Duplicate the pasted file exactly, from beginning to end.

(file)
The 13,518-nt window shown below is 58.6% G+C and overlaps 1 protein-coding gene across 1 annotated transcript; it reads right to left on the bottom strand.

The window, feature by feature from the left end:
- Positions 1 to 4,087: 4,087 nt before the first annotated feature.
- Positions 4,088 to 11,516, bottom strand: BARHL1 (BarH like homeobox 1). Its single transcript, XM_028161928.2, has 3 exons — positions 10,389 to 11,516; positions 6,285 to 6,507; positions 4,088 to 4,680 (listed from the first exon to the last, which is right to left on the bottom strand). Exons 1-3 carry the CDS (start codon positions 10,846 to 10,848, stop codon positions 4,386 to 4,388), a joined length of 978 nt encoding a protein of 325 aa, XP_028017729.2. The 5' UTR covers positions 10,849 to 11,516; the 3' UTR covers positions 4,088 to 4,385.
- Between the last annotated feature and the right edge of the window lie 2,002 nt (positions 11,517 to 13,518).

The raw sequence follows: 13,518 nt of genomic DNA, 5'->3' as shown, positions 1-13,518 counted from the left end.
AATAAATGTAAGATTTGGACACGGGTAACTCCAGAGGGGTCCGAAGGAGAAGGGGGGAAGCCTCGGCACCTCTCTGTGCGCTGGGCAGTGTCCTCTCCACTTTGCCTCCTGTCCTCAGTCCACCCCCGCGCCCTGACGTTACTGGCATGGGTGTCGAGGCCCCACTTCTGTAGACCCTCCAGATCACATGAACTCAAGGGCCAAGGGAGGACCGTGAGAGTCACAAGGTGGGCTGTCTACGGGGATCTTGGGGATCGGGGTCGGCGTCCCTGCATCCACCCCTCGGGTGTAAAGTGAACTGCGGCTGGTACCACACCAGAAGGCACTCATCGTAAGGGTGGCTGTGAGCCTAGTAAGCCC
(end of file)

The 13,518-nt window shown below is 58.6% G+C and overlaps 1 protein-coding gene across 1 annotated transcript; it reads right to left on the bottom strand.

The window, feature by feature from the left end:
- Positions 1 to 4,087: 4,087 nt before the first annotated feature.
- Positions 4,088 to 11,516, bottom strand: BARHL1 (BarH like homeobox 1). Its single transcript, XM_028161928.2, has 3 exons — positions 10,389 to 11,516; positions 6,285 to 6,507; positions 4,088 to 4,680 (listed from the first exon to the last, which is right to left on the bottom strand). Exons 1-3 carry the CDS (start codon positions 10,846 to 10,848, stop codon positions 4,386 to 4,388), a joined length of 978 nt encoding a protein of 325 aa, XP_028017729.2. The 5' UTR covers positions 10,849 to 11,516; the 3' UTR covers positions 4,088 to 4,385.
- Between the last annotated feature and the right edge of the window lie 2,002 nt (positions 11,517 to 13,518).

The raw sequence follows: 13,518 nt of genomic DNA, 5'->3' as shown, positions 1-13,518 counted from the left end.
AATAAATGTAAGATTTGGACACGGGTAACTCCAGAGGGGTCCGAAGGAGAAGGGGGGAAGCCTCGGCACCTCTCTGTGCGCTGGGCAGTGTCCTCTCCACTTTGCCTCCTGTCCTCAGTCCACCCCCGCGCCCTGACGTTACTGGCATGGGTGTCGAGGCCCCACTTCTGTAGACCCTCCAGATCACATGAACTCAAGGGCCAAGGGAGGACCGTGAGAGTCACAAGGTGGGCTGTCTACGGGGATCTTGGGGATCGGGGTCGGCGTCCCTGCATCCACCCCTCGGGTGTAAAGTGAACTGCGGCTGGTACCACACCAGAAGGCACTCATCGTAAGGGTGGCTGTGAGCCTAGTAAGCCC